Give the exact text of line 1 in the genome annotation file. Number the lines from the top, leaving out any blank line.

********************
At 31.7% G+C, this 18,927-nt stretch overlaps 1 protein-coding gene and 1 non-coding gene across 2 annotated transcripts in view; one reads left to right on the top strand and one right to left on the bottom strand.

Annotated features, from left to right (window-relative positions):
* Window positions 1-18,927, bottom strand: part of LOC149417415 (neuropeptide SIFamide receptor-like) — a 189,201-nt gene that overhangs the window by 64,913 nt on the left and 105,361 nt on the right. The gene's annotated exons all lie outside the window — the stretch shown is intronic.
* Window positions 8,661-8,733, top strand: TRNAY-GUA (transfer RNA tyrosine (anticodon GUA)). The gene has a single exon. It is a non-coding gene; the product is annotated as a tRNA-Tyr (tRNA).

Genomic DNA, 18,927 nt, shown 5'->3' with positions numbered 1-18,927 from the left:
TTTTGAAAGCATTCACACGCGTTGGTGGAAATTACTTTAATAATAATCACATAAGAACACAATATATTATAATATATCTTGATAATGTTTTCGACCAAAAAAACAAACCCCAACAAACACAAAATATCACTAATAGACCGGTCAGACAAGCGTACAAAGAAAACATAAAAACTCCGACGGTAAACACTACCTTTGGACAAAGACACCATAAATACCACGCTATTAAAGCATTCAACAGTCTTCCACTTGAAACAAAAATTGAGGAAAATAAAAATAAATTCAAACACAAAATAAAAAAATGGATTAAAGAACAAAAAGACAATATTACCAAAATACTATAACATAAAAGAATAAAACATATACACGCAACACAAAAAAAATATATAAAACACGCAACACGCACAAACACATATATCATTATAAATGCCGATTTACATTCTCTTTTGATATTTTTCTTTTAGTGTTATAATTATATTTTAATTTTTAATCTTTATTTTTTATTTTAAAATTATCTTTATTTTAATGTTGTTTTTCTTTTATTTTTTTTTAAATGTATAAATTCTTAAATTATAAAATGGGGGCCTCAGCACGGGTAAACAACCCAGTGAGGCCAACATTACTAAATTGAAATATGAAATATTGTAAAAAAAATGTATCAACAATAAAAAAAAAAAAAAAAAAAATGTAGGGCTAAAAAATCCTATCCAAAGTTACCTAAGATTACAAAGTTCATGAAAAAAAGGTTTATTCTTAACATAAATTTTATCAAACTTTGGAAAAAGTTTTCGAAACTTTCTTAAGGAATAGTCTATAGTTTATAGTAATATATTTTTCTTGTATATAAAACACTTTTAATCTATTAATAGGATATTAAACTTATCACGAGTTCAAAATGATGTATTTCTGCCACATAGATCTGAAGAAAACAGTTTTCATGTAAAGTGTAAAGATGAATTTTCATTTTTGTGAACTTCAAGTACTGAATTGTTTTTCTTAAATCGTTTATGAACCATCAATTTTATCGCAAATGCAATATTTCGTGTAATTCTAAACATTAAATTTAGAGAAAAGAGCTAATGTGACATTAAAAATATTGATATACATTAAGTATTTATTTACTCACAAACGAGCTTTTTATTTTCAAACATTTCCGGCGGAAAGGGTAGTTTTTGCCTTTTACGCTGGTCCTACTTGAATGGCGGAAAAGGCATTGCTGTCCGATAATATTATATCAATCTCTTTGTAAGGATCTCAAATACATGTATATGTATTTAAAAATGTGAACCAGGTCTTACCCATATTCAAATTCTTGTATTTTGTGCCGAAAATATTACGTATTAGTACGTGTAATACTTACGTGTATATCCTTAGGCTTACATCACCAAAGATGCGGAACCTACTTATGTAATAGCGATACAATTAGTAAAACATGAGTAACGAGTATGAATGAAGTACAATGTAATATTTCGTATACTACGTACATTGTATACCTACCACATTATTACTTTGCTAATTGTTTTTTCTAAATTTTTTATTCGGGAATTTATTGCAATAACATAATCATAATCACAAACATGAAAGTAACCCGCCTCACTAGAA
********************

At 31.7% G+C, this 18,927-nt stretch overlaps 1 protein-coding gene and 1 non-coding gene across 2 annotated transcripts in view; one reads left to right on the top strand and one right to left on the bottom strand.